Lion cub born in S'pore Zoo is first to be conceived through assisted reproduction

Simba's birth last October preserves his bloodline at the zoo.
Simba's birth last October preserves his bloodline at the zoo.PHOTO: WILDLIFE RESERVES SINGAPORE
The animal care team decided to supplement Simba's nutrition with bottle feeding as Kayla, his mother, seemed to have inflamed mammary glands.
The animal care team decided to supplement Simba's nutrition with bottle feeding as Kayla, his mother, seemed to have inflamed mammary glands.PHOTO: WILDLIFE RESERVES SINGAPORE
Simba spends most of the day playing, tussling with his favourite toy, a rattan ball.
Simba spends most of the day playing, tussling with his favourite toy, a rattan ball.PHOTO: WILDLIFE RESERVES SINGAPORE
Simba is currently housed in an off-exhibit area.
Simba is currently housed in an off-exhibit area.PHOTO: WILDLIFE RESERVES SINGAPORE
Simba is growing up to be an inquisitive little lion with eyes like Mufasa's.
Simba is growing up to be an inquisitive little lion with eyes like Mufasa's.PHOTO: WILDLIFE RESERVES SINGAPORE

SINGAPORE - A lion cub has for the first time in the history of the Singapore Zoo been conceived through assisted reproduction.

The birth of the cub - named Simba - last October preserves its bloodline at the zoo, Wildlife Reserves Singapore said on Tuesday (Jan 26).

But, unlike his fictional equivalent in the movie Lion King, Simba will never meet his namesake father in the zoo, Mufasa, which died after his semen was collected.

The 20-year-old lion's deteriorating health, which included muscle atrophy, was a key factor to ending his life, said WRS. The decision to euthanise Mufasa was not an easy one, and zookeepers and veterinarians took some time to decide.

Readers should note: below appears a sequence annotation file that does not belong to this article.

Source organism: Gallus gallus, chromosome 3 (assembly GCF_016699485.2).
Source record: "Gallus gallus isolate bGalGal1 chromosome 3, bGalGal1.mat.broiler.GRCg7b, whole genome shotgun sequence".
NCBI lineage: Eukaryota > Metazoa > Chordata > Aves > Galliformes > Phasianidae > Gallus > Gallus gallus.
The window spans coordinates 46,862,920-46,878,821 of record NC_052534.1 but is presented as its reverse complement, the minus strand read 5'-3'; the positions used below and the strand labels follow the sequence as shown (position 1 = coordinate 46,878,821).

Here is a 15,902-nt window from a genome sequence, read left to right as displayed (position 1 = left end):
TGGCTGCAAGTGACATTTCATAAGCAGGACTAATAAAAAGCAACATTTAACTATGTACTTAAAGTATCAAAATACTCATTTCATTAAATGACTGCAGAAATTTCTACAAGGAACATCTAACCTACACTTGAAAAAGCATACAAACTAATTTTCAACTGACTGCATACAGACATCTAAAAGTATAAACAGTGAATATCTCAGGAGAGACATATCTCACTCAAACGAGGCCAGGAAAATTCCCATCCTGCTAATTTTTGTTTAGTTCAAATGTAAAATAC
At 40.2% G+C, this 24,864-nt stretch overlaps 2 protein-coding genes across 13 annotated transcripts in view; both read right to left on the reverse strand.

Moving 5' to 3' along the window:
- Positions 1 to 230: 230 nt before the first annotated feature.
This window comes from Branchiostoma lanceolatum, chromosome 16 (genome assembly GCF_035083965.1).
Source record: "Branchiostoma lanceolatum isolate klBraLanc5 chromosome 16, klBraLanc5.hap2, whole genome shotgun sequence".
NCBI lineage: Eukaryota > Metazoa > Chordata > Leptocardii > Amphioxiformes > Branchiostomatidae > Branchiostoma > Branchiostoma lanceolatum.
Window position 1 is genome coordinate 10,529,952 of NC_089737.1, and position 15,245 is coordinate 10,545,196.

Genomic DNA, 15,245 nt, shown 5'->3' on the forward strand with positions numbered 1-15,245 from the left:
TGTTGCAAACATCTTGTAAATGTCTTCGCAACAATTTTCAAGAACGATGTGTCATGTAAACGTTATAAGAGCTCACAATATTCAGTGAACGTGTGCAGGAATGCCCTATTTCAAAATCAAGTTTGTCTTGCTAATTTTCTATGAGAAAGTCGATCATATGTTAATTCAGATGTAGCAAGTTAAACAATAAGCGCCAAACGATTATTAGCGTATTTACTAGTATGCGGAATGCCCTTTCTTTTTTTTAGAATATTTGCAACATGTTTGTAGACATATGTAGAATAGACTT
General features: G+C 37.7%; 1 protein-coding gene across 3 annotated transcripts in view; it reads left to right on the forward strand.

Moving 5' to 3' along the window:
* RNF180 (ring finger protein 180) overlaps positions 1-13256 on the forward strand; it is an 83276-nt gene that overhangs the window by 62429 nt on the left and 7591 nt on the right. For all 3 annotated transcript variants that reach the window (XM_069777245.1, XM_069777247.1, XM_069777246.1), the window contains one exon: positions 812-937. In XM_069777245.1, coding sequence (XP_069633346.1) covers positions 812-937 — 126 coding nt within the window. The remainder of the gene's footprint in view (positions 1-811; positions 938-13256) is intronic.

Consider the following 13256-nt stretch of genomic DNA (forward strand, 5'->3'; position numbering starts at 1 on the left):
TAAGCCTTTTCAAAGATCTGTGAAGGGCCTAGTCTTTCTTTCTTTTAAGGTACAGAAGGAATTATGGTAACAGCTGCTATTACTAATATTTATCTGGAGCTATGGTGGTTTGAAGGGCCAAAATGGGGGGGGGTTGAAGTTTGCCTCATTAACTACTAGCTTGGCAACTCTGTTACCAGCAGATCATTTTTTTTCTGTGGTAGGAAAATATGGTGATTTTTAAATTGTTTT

African lions in the wild usually live between 10 and 14 years.

While Mufasa lived to a ripe old age, it did not sire any cubs because of his "aggressive behaviour", which did not bring about successful pairings with any female, said WRS.

It added that Simba's birth was the product of the fourth and only successful assisted reproduction attempt involving Mufasa, whose genes are extremely valuable to the genetic diversity and sustainability of African lions in zoological institutions.

The species is listed as vulnerable under the International Union for the Conservation of Nature Red List of Threatened Species.

The birth was not the only challenge for the animal care team and the cub.

In his first month, the cub grew well under the care of his mother. But keepers soon found Simba to be lethargic and having difficulty in suckling.

After careful deliberation, they decided to supplement his nutrition with bottle feeding as Kayla, his mother, seemed to have inflamed mammary glands.

The head keeper of carnivores at WRS, Mr Kughan Krishnan, said: "It was a delicate decision because animals can reject their young following temporary separation."

Fortunately, this did not happen as Kayla accepted the intervention, something Mr Krishnan said reflected the trust relationship built up over time between the lioness and the animal care team.

Kayla exhibits excellent maternal instincts by being protective of her little one and sharing her feed with the cub, said WRS.

Three months on, Simba is growing up to be an inquisitive little lion with eyes like Mufasa's. He spends most of the day playing, tussling with his favourite toy, a rattan ball.

Kayla and Simba are currently housed in an off-exhibit area to allow them to further strengthen their bond, away from the glare of visitors.

The Singapore Zoo now has two male lions - Timba, an adult, and Simba.